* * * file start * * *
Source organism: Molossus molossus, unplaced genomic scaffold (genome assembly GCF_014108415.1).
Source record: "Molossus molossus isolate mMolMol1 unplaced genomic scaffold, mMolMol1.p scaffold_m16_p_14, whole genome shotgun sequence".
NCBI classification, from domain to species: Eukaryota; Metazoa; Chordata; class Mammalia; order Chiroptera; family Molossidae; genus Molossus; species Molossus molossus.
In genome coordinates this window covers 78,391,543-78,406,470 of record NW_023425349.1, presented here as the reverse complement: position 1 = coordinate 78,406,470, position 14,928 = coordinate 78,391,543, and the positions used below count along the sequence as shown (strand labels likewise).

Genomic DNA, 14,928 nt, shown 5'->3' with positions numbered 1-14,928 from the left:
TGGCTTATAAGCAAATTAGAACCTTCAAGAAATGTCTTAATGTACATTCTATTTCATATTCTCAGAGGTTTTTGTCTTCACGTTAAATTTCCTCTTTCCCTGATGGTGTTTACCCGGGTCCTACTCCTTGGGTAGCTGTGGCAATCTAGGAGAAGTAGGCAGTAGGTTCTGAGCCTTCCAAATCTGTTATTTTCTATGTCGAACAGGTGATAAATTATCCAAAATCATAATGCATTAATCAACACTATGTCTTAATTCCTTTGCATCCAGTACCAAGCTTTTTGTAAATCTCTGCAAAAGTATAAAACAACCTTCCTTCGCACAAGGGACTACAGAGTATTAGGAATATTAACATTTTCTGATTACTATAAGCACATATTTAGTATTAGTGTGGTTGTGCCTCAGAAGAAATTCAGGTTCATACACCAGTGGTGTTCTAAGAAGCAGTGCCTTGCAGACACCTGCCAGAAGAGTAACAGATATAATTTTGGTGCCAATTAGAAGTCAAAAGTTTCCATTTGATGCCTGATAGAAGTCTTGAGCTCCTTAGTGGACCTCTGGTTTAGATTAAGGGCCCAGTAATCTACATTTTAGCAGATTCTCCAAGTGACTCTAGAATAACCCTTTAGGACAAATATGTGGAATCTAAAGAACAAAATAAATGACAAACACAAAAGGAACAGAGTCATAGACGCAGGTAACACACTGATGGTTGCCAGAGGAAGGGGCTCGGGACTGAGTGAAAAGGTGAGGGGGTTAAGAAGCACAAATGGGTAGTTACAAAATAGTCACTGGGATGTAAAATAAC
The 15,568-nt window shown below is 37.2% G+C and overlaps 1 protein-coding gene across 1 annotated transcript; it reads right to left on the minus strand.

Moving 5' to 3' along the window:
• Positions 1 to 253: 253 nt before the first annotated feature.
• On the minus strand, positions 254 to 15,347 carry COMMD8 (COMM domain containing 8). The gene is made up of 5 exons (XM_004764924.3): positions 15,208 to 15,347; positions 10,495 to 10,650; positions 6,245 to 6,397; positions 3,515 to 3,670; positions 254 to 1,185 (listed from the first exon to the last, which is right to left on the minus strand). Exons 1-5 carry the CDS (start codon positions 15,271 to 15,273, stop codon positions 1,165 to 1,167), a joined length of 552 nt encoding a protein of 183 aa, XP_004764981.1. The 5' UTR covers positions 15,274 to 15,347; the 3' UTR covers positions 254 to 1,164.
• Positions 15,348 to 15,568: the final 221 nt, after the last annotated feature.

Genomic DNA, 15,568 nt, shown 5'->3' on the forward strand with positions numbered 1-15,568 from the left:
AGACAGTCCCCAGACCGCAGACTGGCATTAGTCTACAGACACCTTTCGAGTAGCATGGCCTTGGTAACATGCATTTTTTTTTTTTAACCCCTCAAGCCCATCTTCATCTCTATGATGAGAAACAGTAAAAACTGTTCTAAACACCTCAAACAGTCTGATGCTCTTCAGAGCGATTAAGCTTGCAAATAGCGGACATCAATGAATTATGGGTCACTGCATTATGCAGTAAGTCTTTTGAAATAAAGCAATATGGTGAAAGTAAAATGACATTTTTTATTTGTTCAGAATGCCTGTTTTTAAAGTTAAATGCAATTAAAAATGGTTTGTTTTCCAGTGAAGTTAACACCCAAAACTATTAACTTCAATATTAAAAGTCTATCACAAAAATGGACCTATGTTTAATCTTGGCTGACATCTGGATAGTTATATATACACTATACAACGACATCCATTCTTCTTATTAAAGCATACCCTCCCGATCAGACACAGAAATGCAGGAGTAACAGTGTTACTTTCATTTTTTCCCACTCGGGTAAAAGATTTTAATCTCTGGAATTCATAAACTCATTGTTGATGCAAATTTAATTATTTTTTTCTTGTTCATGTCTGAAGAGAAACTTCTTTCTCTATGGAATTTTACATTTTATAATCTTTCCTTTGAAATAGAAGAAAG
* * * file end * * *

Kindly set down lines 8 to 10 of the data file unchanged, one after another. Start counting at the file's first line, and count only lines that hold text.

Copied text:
Moving 5' to 3' along the window:
• Positions 1 to 253: 253 nt before the first annotated feature.
• On the minus strand, positions 254 to 15,347 carry COMMD8 (COMM domain containing 8). The gene is made up of 5 exons (XM_004764924.3): positions 15,208 to 15,347; positions 10,495 to 10,650; positions 6,245 to 6,397; positions 3,515 to 3,670; positions 254 to 1,185 (listed from the first exon to the last, which is right to left on the minus strand). Exons 1-5 carry the CDS (start codon positions 15,271 to 15,273, stop codon positions 1,165 to 1,167), a joined length of 552 nt encoding a protein of 183 aa, XP_004764981.1. The 5' UTR covers positions 15,274 to 15,347; the 3' UTR covers positions 254 to 1,164.